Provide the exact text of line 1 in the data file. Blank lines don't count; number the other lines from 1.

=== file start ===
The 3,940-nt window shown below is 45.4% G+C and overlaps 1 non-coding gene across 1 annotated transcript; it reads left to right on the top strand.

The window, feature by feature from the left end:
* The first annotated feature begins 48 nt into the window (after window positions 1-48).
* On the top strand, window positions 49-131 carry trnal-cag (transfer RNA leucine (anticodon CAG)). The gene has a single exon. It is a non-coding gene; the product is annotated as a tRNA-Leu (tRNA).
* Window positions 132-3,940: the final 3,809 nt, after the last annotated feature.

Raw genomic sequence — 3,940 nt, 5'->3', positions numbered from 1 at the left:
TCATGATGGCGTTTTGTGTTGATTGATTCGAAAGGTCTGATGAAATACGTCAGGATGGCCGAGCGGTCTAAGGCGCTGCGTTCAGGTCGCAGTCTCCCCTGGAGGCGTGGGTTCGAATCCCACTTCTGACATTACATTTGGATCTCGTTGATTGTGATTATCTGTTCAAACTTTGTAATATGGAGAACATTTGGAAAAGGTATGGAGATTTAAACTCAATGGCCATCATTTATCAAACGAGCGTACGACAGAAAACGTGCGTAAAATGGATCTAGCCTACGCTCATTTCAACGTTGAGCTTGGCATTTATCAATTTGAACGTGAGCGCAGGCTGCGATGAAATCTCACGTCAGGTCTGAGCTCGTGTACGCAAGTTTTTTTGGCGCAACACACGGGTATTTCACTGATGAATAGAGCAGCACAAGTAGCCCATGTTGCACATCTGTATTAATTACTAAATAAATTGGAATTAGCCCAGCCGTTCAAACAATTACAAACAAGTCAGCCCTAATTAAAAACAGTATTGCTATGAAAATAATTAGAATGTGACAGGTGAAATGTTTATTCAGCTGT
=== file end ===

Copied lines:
The 3,940-nt window shown below is 45.4% G+C and overlaps 1 non-coding gene across 1 annotated transcript; it reads left to right on the top strand.